The taxation period for the DST has been set as one-month periods of the calendar year. In other words, digital companies that exceed thresholds are required to register themselves as taxpayers from March 1, 2020 and submit tax returns every month.
On the other hand, a natural or legal person resident in Turkey has to pay three types of tax directly or indirectly due to the payments made to digital service providers. For example, a full taxpayer receiving “internet advertising service” from the non-resident - digital service provider must pay 7.5% DST, 18% reverse charge VAT and 15% withholding for the ads on the internet respectively.
Who is paying the DST? Is the non-resident digital company paying it? Or the resident taxpayers in Turkey are paying it? Except VAT taken in to account as input VAT, the remaining taxes are paid by the Turkish resident individuals and companies since the relevant taxes are reflected.
On the other side, the withholding tax at a rate of 15 % applied to the internet advertising services is deemed to be applied as contrary to the double taxation treaties if it is supplied by a taxpayer residing in an other contracting state with which Turkey has a double tax convention. Another trouble is that the 15% withholding applied on these payments are not accepted by the digital companies and the tax is paid by the service recipients. Last irregularity in the implementation of DST is that a subsidiary of a multinational resident in Turkey, a member of a consolidated group in terms of financial accounting has to pay a 7.5% DST in addition to the corporate tax at a rate of 22 % applied upon the total revenue it has acquired through the delivered services that is a subject of the DST.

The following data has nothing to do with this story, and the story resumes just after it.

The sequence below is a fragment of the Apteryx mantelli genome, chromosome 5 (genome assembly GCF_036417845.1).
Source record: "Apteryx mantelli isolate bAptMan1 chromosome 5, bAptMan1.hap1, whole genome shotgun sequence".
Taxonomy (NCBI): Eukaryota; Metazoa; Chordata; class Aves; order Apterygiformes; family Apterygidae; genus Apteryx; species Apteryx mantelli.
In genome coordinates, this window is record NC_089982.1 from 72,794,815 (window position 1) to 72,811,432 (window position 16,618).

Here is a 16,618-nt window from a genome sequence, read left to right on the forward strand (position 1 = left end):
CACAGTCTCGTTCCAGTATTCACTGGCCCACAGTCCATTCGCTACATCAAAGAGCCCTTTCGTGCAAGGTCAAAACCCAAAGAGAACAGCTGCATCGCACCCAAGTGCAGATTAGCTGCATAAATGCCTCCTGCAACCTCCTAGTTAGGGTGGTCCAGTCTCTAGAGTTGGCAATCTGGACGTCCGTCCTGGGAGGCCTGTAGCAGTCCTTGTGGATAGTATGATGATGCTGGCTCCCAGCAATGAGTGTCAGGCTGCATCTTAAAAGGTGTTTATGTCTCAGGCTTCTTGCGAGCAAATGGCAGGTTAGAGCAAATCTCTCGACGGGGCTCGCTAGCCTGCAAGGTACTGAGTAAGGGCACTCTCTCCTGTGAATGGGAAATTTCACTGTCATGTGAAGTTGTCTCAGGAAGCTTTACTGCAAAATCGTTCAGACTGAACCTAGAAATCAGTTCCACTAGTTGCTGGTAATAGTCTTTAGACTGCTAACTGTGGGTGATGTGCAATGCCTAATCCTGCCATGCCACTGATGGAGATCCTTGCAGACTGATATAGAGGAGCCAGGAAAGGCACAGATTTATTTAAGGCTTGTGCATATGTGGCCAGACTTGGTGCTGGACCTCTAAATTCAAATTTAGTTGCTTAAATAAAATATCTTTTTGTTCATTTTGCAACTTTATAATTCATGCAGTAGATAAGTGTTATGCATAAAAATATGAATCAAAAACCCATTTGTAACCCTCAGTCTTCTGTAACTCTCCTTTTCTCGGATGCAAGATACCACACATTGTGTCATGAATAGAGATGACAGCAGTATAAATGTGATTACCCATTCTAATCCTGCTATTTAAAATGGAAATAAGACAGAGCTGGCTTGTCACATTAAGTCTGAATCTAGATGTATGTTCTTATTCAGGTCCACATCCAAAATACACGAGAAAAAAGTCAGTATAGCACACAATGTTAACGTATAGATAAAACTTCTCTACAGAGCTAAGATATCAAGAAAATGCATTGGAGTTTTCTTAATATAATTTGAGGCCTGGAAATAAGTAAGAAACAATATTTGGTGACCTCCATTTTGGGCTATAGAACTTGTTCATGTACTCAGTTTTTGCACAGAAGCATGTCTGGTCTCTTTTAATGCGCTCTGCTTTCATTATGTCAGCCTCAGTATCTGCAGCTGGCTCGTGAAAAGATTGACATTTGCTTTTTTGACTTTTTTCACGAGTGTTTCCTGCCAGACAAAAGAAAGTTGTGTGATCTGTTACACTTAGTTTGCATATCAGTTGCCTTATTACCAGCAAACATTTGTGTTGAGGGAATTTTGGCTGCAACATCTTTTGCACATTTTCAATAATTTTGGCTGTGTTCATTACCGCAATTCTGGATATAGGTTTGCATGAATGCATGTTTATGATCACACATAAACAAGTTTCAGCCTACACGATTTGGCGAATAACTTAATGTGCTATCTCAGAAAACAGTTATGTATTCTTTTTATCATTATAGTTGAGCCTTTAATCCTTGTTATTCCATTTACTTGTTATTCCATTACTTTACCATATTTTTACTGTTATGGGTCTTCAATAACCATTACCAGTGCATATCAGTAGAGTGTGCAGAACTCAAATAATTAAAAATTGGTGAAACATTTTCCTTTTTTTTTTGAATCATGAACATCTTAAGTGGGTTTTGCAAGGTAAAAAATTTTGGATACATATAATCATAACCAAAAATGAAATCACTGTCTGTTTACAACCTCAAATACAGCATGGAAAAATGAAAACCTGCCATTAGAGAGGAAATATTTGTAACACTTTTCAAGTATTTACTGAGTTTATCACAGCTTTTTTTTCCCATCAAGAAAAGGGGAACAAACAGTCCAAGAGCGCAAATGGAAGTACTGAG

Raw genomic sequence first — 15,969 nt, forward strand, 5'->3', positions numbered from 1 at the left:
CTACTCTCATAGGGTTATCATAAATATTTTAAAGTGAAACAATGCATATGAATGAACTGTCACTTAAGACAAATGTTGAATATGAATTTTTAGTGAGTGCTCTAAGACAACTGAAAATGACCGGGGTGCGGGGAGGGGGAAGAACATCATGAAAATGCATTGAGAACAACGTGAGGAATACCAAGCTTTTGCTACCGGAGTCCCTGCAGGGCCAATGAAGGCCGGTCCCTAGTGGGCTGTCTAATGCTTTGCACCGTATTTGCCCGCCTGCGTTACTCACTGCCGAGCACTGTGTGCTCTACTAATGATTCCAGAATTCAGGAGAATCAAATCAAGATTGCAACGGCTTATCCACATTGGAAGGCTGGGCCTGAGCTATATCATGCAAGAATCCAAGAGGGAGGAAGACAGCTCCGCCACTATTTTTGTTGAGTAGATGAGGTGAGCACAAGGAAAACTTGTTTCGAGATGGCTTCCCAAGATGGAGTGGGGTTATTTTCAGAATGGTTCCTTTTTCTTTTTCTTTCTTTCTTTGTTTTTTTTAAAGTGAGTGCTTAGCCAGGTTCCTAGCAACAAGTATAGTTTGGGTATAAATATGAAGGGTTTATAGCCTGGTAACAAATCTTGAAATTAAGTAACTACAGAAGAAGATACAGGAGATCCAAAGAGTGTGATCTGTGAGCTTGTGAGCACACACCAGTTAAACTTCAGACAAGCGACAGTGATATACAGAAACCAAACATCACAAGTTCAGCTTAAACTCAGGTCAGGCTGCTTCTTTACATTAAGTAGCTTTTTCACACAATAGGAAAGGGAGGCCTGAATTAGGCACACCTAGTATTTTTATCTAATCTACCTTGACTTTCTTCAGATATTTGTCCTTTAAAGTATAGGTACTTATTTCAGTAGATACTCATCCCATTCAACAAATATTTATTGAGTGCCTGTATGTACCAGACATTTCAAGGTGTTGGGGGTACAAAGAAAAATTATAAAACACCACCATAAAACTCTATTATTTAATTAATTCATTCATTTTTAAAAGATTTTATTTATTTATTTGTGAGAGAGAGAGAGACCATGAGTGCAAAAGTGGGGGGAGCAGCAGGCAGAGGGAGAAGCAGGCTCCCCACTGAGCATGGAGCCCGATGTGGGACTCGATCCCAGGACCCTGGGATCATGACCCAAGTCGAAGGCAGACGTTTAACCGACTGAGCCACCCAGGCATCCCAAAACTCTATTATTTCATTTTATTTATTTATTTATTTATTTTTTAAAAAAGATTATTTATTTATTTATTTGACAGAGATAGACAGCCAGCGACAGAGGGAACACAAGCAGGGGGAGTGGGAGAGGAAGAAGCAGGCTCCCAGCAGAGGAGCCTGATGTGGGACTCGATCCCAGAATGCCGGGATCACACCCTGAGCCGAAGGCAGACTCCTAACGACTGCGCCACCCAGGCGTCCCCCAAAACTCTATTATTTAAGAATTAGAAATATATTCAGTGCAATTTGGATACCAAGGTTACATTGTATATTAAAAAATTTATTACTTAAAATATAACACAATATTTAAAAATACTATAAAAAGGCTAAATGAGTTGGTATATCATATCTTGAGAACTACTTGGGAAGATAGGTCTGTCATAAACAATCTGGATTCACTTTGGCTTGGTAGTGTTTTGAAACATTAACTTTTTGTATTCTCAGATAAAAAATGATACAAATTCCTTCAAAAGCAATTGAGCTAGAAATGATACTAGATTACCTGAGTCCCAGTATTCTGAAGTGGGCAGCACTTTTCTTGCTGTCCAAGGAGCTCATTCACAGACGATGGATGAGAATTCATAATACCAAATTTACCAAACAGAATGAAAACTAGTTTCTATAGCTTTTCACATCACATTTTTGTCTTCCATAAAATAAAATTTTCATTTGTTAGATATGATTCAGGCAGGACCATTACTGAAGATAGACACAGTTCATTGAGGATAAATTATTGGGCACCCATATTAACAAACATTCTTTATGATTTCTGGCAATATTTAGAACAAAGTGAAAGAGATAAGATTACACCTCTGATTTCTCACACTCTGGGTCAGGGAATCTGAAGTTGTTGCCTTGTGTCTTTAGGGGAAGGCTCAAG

Finally, potential partnerships with companies that are being established by Turkish entrepreneurs in Turkey and the market values of these companies will be negatively impacted by the DST in case an M&A deal or potential JV negotiations. A
nd nowadays, the Covid-19 outbreak emerged in Wuhan in January 2020 has just transformed into a global pandemic exceeding the borders of China and spreading on globe. However, it seems that it will take time to take control of the pandemic. Governments, including Turkey are repeatedly introducing monetary and fiscal policies to reduce its effects. Therefore, Turkey's approach of "taxing the global digital companies" should be reviewed and simplified as part of the financial policy measures in such an environment that is heavily under the impact of Covid-19 outbreak. We need to adopt a holistic approach to DST which turned out a mess.
Explanations in this article reflect the writer's personal view on the matter. EY and/or Kuzey YMM ve Bağımsız Denetim A.Ş. disclaim any responsibility in respect of the information and explanations in the article. Please be advised to first receive professional assistance from the related experts before initiating an application regarding a specific matter, since the legislation is changed frequently and is open to different interpretations.